As commented before, the comparison is only performed on the supersonic zone, which is a “comfort zone” for most ballistics engines. However it’s hardly a handicap at all, given the fact that 1000 yards is probably the range span where 90% of the shots are taken.
In our pattern, it’s pretty evident that Lapua’s Scenar bullet is best represented in the Point Mass method by the G7 standard, which is correct since its design is best matched by the streamlined reference.
Due to their scale, the graphs are not clear enough to acceptably show the G1 & G7 curves for LoadBase 3.0, which are basically superimposed. Regrettably there is not much to do about that.
Any method to be regarded as valuable has to meet three significant conditions: be accurate, robust and practical.
• Being accurate is an easy to understand concept, but it’s a good idea to remember that all weapons shoot to an area, not to a point, since dispersion is impossible to defeat. I mention this because more often that desired, most shooters tend to view a ballistics program as inaccurate without considering the weapon’s dispersion, wrong inputs and lack of basic understanding of exterior ballistics.
• Being robust is the ability of a method to deal with a wide range of conditions and input values without having its accuracy compromised. It’s clear that a method that cannot correctly deal with non-standard conditions or different drag functions is a limited one and its weakness will then become a major obstacle for obtaining true predictions.
• Being practical is of paramount importance. It’s related to the aptitude of the method (ballistics engine) to handle with similar ability different drag functions, because in today’s world the availability of measurements for the G7 standard (when suitable for the bullet) or Cd tables are extremely limited. Of over 3000 commercially available bullets, only a very limited set comes with measured G7 data.
It is pretty noticeable, as expected, that the Point Mass method is quite reliant on the selected Drag Model, a fact that was proven by many tests. It’s not a criticism of the method itself, since there is nothing wrong with that. But, that makes the Point Mass method not very practical, since when not coupled with the right drag model, accuracy can deteriorate significantly.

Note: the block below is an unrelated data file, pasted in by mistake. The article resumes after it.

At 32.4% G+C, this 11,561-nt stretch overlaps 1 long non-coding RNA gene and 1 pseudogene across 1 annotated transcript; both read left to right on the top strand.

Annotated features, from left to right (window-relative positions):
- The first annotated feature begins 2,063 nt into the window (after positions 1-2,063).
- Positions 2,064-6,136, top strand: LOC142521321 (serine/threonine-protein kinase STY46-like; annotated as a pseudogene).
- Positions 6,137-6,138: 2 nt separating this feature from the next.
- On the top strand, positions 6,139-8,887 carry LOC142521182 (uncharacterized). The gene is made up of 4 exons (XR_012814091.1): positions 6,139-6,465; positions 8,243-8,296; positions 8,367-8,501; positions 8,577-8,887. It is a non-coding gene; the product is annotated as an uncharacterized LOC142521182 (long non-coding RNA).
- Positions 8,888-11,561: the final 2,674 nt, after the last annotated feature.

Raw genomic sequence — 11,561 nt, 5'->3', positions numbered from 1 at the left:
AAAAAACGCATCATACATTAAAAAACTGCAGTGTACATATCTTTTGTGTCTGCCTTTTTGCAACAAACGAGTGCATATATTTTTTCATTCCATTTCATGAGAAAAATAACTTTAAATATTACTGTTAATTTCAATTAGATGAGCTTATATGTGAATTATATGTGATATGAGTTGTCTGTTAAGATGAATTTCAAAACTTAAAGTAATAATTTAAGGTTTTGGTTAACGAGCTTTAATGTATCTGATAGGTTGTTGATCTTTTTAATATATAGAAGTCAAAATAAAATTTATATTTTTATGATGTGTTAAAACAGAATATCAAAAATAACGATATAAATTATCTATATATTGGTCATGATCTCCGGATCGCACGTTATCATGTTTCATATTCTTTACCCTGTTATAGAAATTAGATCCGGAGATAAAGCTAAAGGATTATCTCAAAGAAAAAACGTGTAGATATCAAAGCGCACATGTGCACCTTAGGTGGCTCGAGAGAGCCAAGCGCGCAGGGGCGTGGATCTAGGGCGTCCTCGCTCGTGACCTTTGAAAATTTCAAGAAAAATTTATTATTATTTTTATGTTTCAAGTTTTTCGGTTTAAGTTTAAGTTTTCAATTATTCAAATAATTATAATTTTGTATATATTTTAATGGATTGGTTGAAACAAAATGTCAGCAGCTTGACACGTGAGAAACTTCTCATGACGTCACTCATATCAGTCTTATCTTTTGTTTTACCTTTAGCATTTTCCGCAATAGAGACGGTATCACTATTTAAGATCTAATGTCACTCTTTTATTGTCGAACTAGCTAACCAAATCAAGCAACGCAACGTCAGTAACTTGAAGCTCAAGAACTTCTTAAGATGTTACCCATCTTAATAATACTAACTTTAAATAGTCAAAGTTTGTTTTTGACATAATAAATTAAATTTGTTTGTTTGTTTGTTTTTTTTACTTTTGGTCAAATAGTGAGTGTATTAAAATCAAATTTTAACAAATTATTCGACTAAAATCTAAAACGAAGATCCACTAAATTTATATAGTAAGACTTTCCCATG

In contrast, the LoadBase 3.0 ballistics engine shows its flexibility by accurately handling either G1 or G7. Check the almost indistinguishable curves. Therefore we can say that the engine is not drag-dependent since its accuracy is not affected by the selected drag model.
In our example, the Pejsa’s method is a better technique than Point Mass, since even using the G1 drag model, it exhibits less differences.
So, the final question could be: Which one is the better? I think that the answer lies in the judgement that every reader can make of the facts presented here. I’m limited to presenting them in the most unbiased way I possibly can.
The Point Mass (3DOF) method is used by the following free and commercially available ballistics programs: JBM (web), Berger, Litz, RSI, Ballistics FTE (iPhone), iSnipe (iPhone), BulletFlight (iPhone), Shooter (Android), FieldCraft (ex ABC by CheyTac), Balistika, Quick Target Unlimited, JBallistics, BigGameInfo (web) plus many others. The algorithm is well known and free computer code is available to download from the Internet.
The Pejsa method is used by the following free and commercially available ballistics programs: FFS (Field Firing Solutions), BallistiX, Dr. Pejsa’s own plus some free spreadsheets like BfX. One of the typical issues that are encountered with most of the usual solutions is that they are limited to supersonic velocity values, something very critical to take into consideration when evaluating these programs. The algorithm can be studied in the books published by the author.
Gustavo Ruiz is long time enthusiast of ballistics, reloading and above all hunting big-game. He has contributed many articles for both American and foreign magazines. Professionally, he spent eight years at Microsoft. He holds a BS in Computer Science, a BS in Operations Research and an MBA. Gustavo is also a LtCdr (res) in the Argentine Navy, and is involved with the LR shooting training program of their Special Forces operators. Currently he is developing ballistics/reloading software through Patagonia Ballistics (http://www.patagoniaballistics.com), a small software development group located in Argentina.
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